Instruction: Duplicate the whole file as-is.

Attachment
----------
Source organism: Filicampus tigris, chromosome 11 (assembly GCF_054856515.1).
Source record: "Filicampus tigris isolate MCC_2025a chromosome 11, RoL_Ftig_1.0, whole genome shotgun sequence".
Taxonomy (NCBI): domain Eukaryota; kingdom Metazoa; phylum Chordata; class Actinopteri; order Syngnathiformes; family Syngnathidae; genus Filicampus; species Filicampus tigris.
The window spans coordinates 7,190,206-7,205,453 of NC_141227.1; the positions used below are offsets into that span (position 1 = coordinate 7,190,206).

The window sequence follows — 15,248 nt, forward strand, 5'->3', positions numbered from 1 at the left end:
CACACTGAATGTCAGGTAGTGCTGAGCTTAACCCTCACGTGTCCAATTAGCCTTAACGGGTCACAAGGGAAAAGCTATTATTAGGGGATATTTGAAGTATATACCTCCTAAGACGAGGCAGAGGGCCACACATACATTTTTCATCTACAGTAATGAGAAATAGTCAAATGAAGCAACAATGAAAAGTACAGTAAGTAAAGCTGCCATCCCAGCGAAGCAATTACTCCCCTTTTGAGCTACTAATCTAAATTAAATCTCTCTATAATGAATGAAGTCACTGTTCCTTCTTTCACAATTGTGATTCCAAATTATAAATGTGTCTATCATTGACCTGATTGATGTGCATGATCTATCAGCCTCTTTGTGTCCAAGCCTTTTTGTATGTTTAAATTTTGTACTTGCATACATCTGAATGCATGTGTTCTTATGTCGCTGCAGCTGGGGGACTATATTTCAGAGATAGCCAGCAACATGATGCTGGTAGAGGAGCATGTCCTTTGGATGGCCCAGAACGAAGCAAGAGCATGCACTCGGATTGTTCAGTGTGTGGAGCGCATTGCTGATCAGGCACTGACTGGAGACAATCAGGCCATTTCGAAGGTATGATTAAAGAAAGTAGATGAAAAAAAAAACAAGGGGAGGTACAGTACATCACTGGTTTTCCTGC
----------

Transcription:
Source organism: Filicampus tigris, chromosome 11 (assembly GCF_054856515.1).
Source record: "Filicampus tigris isolate MCC_2025a chromosome 11, RoL_Ftig_1.0, whole genome shotgun sequence".
Taxonomy (NCBI): domain Eukaryota; kingdom Metazoa; phylum Chordata; class Actinopteri; order Syngnathiformes; family Syngnathidae; genus Filicampus; species Filicampus tigris.
The window spans coordinates 7,190,206-7,205,453 of NC_141227.1; the positions used below are offsets into that span (position 1 = coordinate 7,190,206).

The window sequence follows — 15,248 nt, forward strand, 5'->3', positions numbered from 1 at the left end:
CACACTGAATGTCAGGTAGTGCTGAGCTTAACCCTCACGTGTCCAATTAGCCTTAACGGGTCACAAGGGAAAAGCTATTATTAGGGGATATTTGAAGTATATACCTCCTAAGACGAGGCAGAGGGCCACACATACATTTTTCATCTACAGTAATGAGAAATAGTCAAATGAAGCAACAATGAAAAGTACAGTAAGTAAAGCTGCCATCCCAGCGAAGCAATTACTCCCCTTTTGAGCTACTAATCTAAATTAAATCTCTCTATAATGAATGAAGTCACTGTTCCTTCTTTCACAATTGTGATTCCAAATTATAAATGTGTCTATCATTGACCTGATTGATGTGCATGATCTATCAGCCTCTTTGTGTCCAAGCCTTTTTGTATGTTTAAATTTTGTACTTGCATACATCTGAATGCATGTGTTCTTATGTCGCTGCAGCTGGGGGACTATATTTCAGAGATAGCCAGCAACATGATGCTGGTAGAGGAGCATGTCCTTTGGATGGCCCAGAACGAAGCAAGAGCATGCACTCGGATTGTTCAGTGTGTGGAGCGCATTGCTGATCAGGCACTGACTGGAGACAATCAGGCCATTTCGAAGGTATGATTAAAGAAAGTAGATGAAAAAAAAAACAAGGGGAGGTACAGTACATCACTGGTTTTCCTGC